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Article

# Comparative Study of Classical and MPC Control for Single-Phase MMC Based on V-HIL Simulations

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Department of Electrical Engineering, Faculty of Engineering, Universidad de Talca, Campus Curico, Curico 3341717, Chile
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Department of Electrical and Electronic Engineering, University of Nottingham, Nottingham NG7 2RD, UK
*
Author to whom correspondence should be addressed.
Energies 2021, 14(11), 3230; https://doi.org/10.3390/en14113230
Received: 14 April 2021 / Revised: 17 May 2021 / Accepted: 27 May 2021 / Published: 31 May 2021

## Abstract

:
The operation of single-phase Modular Multilevel Converter (MMC) is analyzed in the paper. A mathematical model of the converter is developed and described, based on which the structure and selection of parameters for Classical Control and Optimal Switching State Model Predictive Control (OSS-MPC) are defined. Additionally, the procedure for the determination of circuit parameters, such as submodule capacitance and arm inductance, is described and carried out. The listed control methods are designed and evaluated in Virtual Hardware-in-the-Loop together with single-phase MMC power circuit, regarding three control objectives: AC current control, voltage balancing control and circulating current control. Control methods are evaluated for both steady-state and transient performance and compared based on nine criteria: AC current reference tracking, THD of AC current and voltage, submodule capacitor voltage balancing, total submodule voltage control, circulating current magnitude and THD, number of control parameters and computational complexity. This is the first time that a fair comparison between Classical Control and MPC is considered in literature, resulting in superior performance of both control methods regarding four different criteria and the same performance regarding AC current reference tracking.

## 1. Introduction

In accordance with the ever growing energy demands, together with the depletion and combustion problems of fossil fuels, renewable energy sources, especially large offshore wind farms have gained maybe the most significant place in future energy systems. Since 2002, when the modular multilevel converter (MMC) was proposed , it is recognized as the most attractive solution for HVDC transmission systems of offshore wind farms but also in other HVDC applications, as well as in industry. In the last two decades, intense research work was invested in MMCs and systematized in several recently published review papers, such as [2,3,4,5]. The authors of  have presented the state of the art of MMCs regarding topologies, modeling and control methods, modulation techniques and applications. The authors of  have additionally discussed power losses considering the wide-bandgap (WBG) technology application. A review of operation and control methods for MMCs in unbalanced AC grids is provided in , while  presents the state of the art in model predictive control of high power MMCs. Considering AC-to-AC applications, the state of the art in relatively new power converter topology—modular multilevel matrix converters has been discussed regarding implementation issues and applications . As stated in listed literature, the MMC is the preferable topology for high power and medium/high voltage energy conversion systems, because it offers modularity, voltage and current scalability, high efficiency with transformer—less operation, redundancy at low expenses and reduced output current ripple. Consequently, the filter size is reduced, but because of their complexity, MMCs are challenging from the control standpoint.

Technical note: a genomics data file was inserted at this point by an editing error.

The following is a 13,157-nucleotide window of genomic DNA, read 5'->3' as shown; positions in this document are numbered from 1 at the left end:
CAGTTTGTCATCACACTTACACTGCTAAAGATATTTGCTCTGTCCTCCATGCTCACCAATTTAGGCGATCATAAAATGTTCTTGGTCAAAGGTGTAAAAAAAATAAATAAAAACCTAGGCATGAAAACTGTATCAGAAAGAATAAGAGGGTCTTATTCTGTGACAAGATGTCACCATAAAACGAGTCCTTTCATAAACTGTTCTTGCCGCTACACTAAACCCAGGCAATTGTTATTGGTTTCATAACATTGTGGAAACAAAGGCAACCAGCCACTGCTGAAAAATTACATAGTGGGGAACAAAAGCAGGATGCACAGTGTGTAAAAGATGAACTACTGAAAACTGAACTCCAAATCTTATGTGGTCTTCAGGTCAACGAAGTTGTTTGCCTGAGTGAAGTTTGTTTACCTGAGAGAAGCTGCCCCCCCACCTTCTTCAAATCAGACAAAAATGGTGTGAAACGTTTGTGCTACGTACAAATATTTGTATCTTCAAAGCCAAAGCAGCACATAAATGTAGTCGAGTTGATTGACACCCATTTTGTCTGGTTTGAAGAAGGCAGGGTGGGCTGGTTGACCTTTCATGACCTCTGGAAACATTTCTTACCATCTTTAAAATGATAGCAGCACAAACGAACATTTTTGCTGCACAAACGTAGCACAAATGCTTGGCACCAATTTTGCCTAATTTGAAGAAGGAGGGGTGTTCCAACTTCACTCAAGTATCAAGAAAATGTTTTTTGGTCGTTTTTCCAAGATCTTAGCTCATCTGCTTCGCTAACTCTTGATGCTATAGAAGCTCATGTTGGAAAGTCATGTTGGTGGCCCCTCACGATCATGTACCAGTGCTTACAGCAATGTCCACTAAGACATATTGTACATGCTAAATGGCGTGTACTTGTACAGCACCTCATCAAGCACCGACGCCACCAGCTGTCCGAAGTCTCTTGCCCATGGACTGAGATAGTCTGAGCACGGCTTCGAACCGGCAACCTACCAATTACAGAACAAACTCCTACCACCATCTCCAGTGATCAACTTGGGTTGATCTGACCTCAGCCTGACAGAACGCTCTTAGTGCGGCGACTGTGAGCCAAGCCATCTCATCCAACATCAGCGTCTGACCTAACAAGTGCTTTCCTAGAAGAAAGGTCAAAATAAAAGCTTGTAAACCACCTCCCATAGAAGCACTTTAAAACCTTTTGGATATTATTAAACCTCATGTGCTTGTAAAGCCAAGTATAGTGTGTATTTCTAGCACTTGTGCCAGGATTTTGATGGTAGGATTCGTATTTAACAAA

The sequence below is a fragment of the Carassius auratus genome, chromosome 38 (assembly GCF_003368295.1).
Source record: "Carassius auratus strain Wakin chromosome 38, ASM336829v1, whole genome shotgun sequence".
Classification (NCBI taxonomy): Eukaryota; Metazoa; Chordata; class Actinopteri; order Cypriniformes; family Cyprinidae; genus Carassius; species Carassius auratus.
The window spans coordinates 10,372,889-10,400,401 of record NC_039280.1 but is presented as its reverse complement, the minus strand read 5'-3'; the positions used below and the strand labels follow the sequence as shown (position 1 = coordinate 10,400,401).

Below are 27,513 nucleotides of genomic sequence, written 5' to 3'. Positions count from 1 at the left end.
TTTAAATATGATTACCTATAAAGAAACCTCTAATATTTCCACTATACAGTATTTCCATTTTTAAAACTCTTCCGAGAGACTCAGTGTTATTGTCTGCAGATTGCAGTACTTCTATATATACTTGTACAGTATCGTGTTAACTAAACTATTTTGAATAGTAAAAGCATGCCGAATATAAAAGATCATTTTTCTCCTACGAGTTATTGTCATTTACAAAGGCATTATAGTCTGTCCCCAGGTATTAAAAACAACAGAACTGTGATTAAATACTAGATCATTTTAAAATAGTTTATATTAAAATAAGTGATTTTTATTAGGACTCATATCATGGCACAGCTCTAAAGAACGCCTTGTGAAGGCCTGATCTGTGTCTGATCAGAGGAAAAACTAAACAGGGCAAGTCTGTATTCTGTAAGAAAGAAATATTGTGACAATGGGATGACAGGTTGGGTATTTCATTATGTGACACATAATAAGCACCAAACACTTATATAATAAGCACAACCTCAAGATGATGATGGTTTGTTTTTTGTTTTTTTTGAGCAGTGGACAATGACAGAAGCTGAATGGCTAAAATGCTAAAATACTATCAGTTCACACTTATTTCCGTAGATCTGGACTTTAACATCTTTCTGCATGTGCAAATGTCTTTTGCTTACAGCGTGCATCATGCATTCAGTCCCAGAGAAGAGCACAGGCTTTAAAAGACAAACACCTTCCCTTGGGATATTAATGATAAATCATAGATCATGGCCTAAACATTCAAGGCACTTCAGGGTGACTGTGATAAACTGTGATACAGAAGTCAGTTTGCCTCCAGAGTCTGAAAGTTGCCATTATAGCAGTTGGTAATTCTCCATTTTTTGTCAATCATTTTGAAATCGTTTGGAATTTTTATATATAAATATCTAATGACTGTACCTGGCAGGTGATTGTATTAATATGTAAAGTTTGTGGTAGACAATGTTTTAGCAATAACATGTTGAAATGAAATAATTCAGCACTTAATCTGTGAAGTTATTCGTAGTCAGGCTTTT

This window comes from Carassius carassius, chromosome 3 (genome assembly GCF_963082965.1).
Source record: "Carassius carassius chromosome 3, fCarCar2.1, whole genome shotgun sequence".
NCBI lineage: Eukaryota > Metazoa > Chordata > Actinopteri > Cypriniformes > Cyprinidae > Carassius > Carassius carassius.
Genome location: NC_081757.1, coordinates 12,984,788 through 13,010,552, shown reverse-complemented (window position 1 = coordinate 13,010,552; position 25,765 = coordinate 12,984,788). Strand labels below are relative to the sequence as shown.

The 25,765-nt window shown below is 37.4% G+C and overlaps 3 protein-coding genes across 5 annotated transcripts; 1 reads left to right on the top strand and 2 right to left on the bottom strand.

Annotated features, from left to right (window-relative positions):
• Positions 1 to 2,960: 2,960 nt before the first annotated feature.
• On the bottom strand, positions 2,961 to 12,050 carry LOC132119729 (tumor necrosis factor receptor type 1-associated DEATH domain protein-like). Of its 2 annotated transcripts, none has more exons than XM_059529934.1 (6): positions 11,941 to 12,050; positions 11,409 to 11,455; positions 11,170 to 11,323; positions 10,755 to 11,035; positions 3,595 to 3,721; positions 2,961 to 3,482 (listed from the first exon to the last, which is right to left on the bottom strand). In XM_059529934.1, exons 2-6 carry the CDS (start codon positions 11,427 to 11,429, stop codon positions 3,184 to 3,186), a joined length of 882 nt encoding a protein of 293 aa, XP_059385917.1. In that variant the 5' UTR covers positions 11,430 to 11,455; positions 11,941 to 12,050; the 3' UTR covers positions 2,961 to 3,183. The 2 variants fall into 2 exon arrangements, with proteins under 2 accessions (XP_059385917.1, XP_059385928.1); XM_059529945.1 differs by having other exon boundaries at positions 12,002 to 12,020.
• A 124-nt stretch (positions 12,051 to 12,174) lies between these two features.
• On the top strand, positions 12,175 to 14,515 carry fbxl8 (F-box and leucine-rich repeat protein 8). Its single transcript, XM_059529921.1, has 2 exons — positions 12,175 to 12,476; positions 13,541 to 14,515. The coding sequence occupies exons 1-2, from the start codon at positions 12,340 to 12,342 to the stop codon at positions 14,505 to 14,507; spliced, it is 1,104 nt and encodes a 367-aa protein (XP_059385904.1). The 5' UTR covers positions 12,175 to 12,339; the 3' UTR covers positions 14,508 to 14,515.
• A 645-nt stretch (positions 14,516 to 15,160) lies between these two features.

There are many control objectives that need to be met for the converter to operate properly, including AC current, circulating current and energy balancing between the submodules [7,8]. In addition, circuit parameters need to be defined and optimally chosen [9,10,11]. Throughout the years, various approaches for MMC control have been reported and can be mainly classified as classical methods and model predictive control (MPC) methods according to . While the operation and performance of a MMC with applied Classical Control depends on the modulation method, switching frequency and proportional-integral (PI) control design and tuning, the application of MPC methods offers to overcome the limitations of Classical Control by attaining numerous control objectives with a single cost function . Likewise, the MMC as a switching converter represents a nonlinear system possessing multiple coupled variables . Therefore, the implementation of conventional (classical) methods has limitations regarding the dynamic response that can be overcome by applying nonlinear and predictive control strategies such as MPC. MPC can handle multiple constrains in a single cost function, providing fast dynamic response and high robustness regarding parameter variations and external disturbances . Besides that, there are numerous other inventions introduced in literature to overcome limitations of classical control methods among which is the application of fractional-order PID (FOPID) controllers with non-integer derivation and integration [12,13]. FOPID controllers provide reduced THD of the output current, reduced amplitude and phase errors by controlling the switching frequency of the output voltage, good dynamic response and excellent start-up response, but their main disadvantage is complex design and tuning compared to traditional PID controllers .